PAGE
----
Ed Miles

How To Plan A Wedding When You're An Introvert

Identify as an introvert and as a result, feeling daunted by the prospect of planning your wedding? You're not alone.

25 Oct 2018

“It’s a day where it’s all about you,” may sound like heaven to some people, but to myself and fellow introverts alike, it’s a concept that feels about as appealing as throwing hot noodles in your eyes.

As an introvert, I can accept a compliment, be outgoing, and love being the life of the party, but the thought of spending a whole day of socialising where I’m the centre of attention makes my stomach feel like a washing machine.

So, when my boyfriend at the time, popped the question, as much as it was a happy moment, I was inevitably forced to face the overwhelming question; how will I be able to survive my own wedding?

Lucy Noble

Laure at her wedding at Old Marylebone Town Hall

Well, the good news is, I did survive and not only that, I really enjoyed my wedding. Based on my experience, here are just some of the things I’d recommend other introverts consider in the lead up to their big day.

Be clear about what you want

Or more to the point, be clear about what you don’t want. I’ll take a run in with a spider any day before I consider public speaking, so I knew I didn’t want to do a speech, nor did I want to say vows in front of a big group of people. In fact, the idea of even walking down the aisle with everyone looking at me - and most likely crying - gave me the heebie-jeebies (again, I’d rather walk down an aisle spiders!). So I knew I wanted a very small ceremony at a registry, and made this clear to my other half very early on.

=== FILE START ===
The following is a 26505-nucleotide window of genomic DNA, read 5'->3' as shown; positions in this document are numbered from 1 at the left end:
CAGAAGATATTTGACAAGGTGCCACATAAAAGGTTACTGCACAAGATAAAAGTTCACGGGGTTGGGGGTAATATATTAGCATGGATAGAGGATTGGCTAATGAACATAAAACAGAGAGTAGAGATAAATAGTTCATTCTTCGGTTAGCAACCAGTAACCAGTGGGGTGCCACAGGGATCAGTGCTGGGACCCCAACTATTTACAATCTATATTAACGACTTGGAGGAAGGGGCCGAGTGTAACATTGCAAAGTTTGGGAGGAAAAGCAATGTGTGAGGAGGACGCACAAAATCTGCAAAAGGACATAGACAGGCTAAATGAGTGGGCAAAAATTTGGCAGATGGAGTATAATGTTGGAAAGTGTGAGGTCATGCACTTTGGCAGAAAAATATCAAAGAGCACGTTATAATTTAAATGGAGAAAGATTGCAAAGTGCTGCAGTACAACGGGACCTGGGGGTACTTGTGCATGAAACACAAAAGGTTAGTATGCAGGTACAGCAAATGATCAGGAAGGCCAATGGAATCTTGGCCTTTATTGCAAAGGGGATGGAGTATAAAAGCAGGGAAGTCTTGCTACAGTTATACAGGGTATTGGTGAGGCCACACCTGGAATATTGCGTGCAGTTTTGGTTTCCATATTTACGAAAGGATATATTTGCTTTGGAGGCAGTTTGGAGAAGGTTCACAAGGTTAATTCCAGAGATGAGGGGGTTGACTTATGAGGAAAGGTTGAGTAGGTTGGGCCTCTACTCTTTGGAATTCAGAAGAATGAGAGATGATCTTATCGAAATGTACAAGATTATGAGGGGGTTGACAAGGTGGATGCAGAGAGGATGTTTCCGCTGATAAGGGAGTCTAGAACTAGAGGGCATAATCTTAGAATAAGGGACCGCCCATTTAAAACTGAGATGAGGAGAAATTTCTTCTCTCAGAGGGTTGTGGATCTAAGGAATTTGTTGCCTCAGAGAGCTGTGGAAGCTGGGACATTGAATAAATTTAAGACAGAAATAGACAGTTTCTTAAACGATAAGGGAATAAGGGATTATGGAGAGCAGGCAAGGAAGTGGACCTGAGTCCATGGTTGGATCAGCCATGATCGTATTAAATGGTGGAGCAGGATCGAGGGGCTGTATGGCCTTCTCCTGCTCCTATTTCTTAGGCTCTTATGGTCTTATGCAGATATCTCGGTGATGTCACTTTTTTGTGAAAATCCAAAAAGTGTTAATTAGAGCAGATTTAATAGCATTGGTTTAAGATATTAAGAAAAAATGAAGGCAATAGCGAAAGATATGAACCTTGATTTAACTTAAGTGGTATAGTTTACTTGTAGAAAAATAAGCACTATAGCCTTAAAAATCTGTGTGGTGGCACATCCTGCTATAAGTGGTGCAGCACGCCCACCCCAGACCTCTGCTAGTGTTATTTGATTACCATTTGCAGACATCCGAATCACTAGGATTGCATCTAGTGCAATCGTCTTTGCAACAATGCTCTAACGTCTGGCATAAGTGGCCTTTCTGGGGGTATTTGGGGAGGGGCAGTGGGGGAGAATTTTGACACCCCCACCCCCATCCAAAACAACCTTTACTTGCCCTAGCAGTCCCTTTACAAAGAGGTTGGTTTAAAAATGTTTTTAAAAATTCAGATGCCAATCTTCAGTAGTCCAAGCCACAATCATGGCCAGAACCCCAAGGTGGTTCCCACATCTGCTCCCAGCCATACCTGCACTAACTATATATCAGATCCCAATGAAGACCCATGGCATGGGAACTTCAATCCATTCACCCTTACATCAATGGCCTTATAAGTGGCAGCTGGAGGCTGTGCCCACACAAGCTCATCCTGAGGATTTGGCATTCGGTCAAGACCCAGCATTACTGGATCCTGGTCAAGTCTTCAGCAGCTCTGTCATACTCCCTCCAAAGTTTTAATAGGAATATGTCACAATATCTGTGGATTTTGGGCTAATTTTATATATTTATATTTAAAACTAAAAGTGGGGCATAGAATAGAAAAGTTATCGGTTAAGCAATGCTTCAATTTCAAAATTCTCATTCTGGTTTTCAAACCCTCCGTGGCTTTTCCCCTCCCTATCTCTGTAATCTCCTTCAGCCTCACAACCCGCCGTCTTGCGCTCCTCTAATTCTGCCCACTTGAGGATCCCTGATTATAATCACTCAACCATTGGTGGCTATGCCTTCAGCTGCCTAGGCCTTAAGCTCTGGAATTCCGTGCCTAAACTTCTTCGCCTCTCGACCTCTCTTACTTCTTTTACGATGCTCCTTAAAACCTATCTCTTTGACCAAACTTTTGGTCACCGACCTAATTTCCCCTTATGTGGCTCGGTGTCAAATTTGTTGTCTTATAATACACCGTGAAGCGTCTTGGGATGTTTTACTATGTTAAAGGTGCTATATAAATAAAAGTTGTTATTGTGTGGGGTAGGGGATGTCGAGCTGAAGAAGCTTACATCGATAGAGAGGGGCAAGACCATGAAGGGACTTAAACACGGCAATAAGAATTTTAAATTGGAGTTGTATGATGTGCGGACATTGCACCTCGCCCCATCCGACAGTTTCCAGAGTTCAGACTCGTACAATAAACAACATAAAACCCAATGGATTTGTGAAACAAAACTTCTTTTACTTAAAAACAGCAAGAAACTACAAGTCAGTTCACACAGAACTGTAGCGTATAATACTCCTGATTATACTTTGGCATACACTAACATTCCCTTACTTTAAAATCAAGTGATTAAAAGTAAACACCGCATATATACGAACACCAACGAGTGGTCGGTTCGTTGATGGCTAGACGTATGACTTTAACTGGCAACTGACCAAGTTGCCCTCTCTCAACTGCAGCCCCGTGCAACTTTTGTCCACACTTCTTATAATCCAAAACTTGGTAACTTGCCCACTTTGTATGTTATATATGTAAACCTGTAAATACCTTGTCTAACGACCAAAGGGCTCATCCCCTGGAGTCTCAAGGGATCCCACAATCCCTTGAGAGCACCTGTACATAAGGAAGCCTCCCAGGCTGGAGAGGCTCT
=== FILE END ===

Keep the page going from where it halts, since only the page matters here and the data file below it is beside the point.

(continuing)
As a compromise (because that’s what married people do, apparently), we decided to have a small ceremony and then a larger reception.

Gabrielle McMillan

At this quintessentially English wedding, the couple held a small ceremony and a larger reception the next day.

Spread the festivities out

The key diagnosis of an introvert is that they lose energy from being around people for long periods of time, whereas extroverts gain energy from other people. So as lovely as the idea of spending a whole day and night with friends and family sounds, for me it begs the question ‘will there be time to take a nap?’

The idea of a wedding nap didn’t seem so socially acceptable, so my other solution was to have a small ceremony on one day, and our reception two days later. Having experienced a two day wedding (with a break in between), I can’t even imagine what it must be like to do everything in one day. Just thinking about it makes me want to take a nap.

Commit to managing your anxiety in the lead up to the big day

There’re wedding day jitters and then there are wedding day oh-my-god-I-can’t-breathe panics. If you fall towards the latter of the spectrum, its best to be conscious of this as soon as possible and create a plan for dealing with it in your regular routine. Start by making a conscious effort to meditate, write down a vision for the wedding, exercise and eat well. All of these things will make a huge difference to how you feel before and on the big day. For more advice, see our tips for dealing with pre-wedding anxiety.